According to the American Trucking Associations (ATA) there was a record shortage of 80,000 freight drivers in the US last year, a deficit that could reach 160,000 by 2030. ATA has stated that the transport sector needs to recruit a million new drivers over the next decade.

United Road drivers

United Road has made efforts to add more secure career opportunities and competitive wages for its drivers

The shortage is forcing transport providers serving both inbound and outbound services to the automotive industry to look at new tactics for recruitment and to work with customers on better capacity utilisation.

At this year’s Automotive Logistics and Supply Chain Global conference, held in Detroit in September, top executives from the transport and logistics sector joined OEMs to discuss the driver problem and what they were doing collaboratively to address it.

Disruption to parts and vehicle deliveries that began with the ‘great resignation’ over the Covid pandemic continues to impact an automotive sector that was already fighting to recruit more drivers.

To recruit drivers, transport providers have to offer secure career opportunities matched with a competitive wage, as seen in last November’s guaranteed pay scheme introduced by United Road, for example.

It is also about providing better working conditions, something to which the recent investment in safe parking options for drivers in the US has gone some way to address. As part of the recently signed Bipartisan Infrastructure Law, the Department of Transport (DoT) has committed $37.6m to the expansion of safer parking options for road freight drivers, part of the BIL’s Trucking Action Plan.

Recruitment drive 
The automotive logistics sector is also looking at ways of attracting new talent, a hangover from the problems caused by the Covid pandemic, which shut schools and colleges. 

“We had to refocus ourselves on those coming from other trucking companies, rather than coming out of the schools,” said Richard DeBoer, executive vice-president of supply chain logistics at Carter Logistics, which provides a range of inbound truckload services. “That has helped us because we have perfected that process and it has helped us become more flexible.”


Christopher Mattingly, vice-president of transportation at Stellantis – North America talked about the carmaker’s initiative for recruitment in Canada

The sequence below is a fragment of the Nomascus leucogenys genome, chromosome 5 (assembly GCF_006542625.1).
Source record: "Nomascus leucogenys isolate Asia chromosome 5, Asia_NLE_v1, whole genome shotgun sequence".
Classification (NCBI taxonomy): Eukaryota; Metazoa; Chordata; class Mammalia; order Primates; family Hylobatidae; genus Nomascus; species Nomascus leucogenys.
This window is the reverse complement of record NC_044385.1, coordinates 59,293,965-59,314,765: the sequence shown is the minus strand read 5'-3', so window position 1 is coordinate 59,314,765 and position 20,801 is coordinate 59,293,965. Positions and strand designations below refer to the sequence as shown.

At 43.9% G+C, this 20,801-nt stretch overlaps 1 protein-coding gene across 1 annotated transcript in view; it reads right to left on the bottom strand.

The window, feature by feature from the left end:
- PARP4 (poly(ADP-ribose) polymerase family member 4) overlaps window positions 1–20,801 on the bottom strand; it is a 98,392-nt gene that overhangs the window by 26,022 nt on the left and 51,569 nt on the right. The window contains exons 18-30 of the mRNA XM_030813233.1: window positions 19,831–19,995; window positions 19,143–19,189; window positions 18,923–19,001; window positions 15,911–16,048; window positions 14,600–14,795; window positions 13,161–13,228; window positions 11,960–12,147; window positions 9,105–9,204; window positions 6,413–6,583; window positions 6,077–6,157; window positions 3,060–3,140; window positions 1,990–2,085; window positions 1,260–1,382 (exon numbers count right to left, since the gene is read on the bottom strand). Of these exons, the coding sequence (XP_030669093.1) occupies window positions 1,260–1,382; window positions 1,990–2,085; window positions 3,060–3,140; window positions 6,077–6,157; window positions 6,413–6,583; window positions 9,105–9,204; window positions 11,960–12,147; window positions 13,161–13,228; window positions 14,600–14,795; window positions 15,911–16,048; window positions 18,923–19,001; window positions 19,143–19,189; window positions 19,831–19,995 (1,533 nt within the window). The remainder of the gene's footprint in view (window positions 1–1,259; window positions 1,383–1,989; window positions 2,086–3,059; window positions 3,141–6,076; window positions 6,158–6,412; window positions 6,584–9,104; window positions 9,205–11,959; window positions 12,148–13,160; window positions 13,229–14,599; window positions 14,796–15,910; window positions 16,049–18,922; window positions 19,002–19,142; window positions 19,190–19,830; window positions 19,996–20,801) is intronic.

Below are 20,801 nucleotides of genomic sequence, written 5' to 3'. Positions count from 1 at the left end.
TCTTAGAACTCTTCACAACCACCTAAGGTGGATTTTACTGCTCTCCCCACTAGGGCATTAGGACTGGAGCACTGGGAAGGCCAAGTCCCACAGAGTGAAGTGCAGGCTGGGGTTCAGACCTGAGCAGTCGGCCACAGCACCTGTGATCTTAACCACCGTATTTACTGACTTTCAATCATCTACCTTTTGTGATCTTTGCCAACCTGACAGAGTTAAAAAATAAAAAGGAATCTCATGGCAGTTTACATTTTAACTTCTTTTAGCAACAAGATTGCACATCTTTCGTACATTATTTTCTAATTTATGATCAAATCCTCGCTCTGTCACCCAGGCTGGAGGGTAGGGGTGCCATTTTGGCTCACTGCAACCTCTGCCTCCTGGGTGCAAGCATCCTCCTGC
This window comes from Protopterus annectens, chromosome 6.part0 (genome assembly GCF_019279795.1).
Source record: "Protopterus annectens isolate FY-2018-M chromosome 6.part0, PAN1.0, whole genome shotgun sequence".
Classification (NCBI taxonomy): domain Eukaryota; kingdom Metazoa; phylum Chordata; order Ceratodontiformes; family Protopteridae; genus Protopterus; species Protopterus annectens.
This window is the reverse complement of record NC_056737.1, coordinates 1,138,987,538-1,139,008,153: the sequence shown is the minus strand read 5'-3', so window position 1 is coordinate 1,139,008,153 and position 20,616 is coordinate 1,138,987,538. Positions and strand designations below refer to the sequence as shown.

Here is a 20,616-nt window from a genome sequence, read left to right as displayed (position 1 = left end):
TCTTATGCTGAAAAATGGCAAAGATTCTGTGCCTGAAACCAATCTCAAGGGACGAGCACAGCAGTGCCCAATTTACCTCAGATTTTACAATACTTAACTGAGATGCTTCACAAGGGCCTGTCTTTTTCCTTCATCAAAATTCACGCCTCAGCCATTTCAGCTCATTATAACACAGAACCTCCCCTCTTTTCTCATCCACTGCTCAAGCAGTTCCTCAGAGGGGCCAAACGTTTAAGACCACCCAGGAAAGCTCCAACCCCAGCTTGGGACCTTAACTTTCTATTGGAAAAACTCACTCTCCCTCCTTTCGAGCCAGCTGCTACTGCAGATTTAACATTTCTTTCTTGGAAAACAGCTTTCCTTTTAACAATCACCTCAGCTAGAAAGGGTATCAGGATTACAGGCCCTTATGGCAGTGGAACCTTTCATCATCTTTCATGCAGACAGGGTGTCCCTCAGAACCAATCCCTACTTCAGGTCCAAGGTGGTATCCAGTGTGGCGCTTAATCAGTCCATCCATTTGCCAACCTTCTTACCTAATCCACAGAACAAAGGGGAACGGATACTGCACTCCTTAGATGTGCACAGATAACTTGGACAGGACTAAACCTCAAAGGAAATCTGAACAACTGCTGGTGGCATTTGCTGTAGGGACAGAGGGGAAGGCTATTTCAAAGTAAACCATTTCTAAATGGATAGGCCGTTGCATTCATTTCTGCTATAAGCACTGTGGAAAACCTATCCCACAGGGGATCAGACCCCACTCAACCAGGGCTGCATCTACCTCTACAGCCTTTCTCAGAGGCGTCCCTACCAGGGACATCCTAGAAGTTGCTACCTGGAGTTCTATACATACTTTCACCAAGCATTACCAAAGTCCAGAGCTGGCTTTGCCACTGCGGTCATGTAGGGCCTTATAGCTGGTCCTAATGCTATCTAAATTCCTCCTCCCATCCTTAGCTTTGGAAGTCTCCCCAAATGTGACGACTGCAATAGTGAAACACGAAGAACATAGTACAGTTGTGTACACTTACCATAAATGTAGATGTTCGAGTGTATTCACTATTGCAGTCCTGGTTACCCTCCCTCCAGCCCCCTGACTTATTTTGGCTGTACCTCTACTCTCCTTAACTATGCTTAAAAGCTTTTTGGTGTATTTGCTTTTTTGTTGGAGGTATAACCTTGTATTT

That is something carmaker Stellantis is also focusing on in terms of finished vehicle deliveries and Christopher Mattingly, vice-president of transportation at Stellantis – North America, pointed to the efforts the carmaker was making in Canada, where it operates its own fleet of car carriers.

“We are struggling, especially in Canada, to get drivers with experience in auto haulaway, so we have an initiative to bring dry van drivers across,” said Mattingly. “That has been pretty successful. It takes some time to get through the training to make that happen but we have some experience with that. It has been a good initiative for us.”

Now the schools are back open, Stellantis is also looking again to attract driver talent and secure a steady supply of employees.

“We are looking at how we can partner with different high schools and community colleges and offer to train to be drivers of the future,” said Mattingly. “We are looking for some commitment with [the schools and colleges] to support recruitment because we need to get that steady flow.” 

Shorter hauls 
What is also important in attracting a younger generation of drivers is cutting long-haul deliveries, which keep drivers out on the road for a week or more, an issue of particular concern for the finished vehicle sector.

“Getting people at home every night is important,” said Mattingly. “It is easier to do in other driver jobs but a lot more difficult with auto-hauling; that is where we are focusing.”